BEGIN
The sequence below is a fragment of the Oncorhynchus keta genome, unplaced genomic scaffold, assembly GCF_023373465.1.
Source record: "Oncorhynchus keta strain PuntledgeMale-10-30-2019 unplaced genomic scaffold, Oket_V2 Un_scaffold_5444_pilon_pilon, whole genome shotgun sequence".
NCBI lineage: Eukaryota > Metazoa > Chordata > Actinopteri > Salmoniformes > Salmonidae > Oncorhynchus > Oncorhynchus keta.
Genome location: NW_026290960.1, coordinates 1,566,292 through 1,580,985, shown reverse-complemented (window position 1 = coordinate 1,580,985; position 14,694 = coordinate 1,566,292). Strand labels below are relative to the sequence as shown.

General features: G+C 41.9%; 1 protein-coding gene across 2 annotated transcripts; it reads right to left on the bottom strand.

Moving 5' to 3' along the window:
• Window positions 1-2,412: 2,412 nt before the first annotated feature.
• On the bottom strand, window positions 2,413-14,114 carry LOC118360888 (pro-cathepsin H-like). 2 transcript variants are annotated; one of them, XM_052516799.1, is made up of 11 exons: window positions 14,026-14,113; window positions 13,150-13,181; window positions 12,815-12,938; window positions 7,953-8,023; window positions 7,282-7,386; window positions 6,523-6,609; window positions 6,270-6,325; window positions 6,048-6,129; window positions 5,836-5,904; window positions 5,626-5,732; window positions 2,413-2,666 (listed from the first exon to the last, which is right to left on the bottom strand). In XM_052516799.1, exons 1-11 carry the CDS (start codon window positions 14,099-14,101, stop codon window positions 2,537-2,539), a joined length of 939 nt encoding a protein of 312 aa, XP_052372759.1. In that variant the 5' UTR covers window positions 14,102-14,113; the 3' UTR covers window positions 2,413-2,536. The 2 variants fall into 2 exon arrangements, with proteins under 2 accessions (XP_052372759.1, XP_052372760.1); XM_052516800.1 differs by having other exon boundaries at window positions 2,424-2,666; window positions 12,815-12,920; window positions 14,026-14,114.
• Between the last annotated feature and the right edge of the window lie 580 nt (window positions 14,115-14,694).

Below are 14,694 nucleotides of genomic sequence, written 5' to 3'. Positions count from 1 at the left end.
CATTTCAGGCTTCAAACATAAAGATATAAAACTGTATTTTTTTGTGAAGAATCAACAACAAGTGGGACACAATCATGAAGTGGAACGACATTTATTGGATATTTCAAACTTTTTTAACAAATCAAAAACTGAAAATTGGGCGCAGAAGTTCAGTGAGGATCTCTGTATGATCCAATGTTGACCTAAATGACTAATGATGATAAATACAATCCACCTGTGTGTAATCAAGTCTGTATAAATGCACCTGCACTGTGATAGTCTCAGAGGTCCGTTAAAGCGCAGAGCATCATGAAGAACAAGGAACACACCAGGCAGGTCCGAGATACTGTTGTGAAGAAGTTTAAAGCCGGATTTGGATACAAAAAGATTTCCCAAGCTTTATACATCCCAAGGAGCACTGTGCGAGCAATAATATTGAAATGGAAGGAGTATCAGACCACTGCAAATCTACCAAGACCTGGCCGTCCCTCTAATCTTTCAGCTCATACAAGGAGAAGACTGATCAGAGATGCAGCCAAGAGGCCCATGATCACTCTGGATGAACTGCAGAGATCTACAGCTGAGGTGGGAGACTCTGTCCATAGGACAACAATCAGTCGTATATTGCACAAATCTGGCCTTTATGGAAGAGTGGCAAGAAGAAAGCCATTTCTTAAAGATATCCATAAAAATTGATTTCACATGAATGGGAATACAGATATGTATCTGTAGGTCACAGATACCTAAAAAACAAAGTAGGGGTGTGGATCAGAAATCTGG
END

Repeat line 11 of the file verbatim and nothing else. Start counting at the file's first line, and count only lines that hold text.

CATTTCAGGCTTCAAACATAAAGATATAAAACTGTATTTTTTTGTGAAGAATCAACAACAAGTGGGACACAATCATGAAGTGGAACGACATTTATTGGATATTTCAAACTTTTTTAACAAATCAAAAACTGAAAATTGGGCGCAGAAGTTCAGTGAGGATCTCTGTATGATCCAATGTTGACCTAAATGACTAATGATGATAAATACAATCCACCTGTGTGTAATCAAGTCTGTATAAATGCACCTGCACTGTGATAGTCTCAGAGGTCCGTTAAAGCGCAGAGCATCATGAAGAACAAGGAACACACCAGGCAGGTCCGAGATACTGTTGTGAAGAAGTTTAAAGCCGGATTTGGATACAAAAAGATTTCCCAAGCTTTATACATCCCAAGGAGCACTGTGCGAGCAATAATATTGAAATGGAAGGAGTATCAGACCACTGCAAATCTACCAAGACCTGGCCGTCCCTCTAATCTTTCAGCTCATACAAGGAGAAGACTGATCAGAGATGCAGCCAAGAGGCCCATGATCACTCTGGATGAACTGCAGAGATCTACAGCTGAGGTGGGAGACTCTGTCCATAGGACAACAATCAGTCGTATATTGCACAAATCTGGCCTTTATGGAAGAGTGGCAAGAAGAAAGCCATTTCTTAAAGATATCCATAAAAATTGATTTCACATGAATGGGAATACAGATATGTATCTGTAGGTCACAGATACCTAAAAAACAAAGTAGGGGTGTGGATCAGAAATCTGG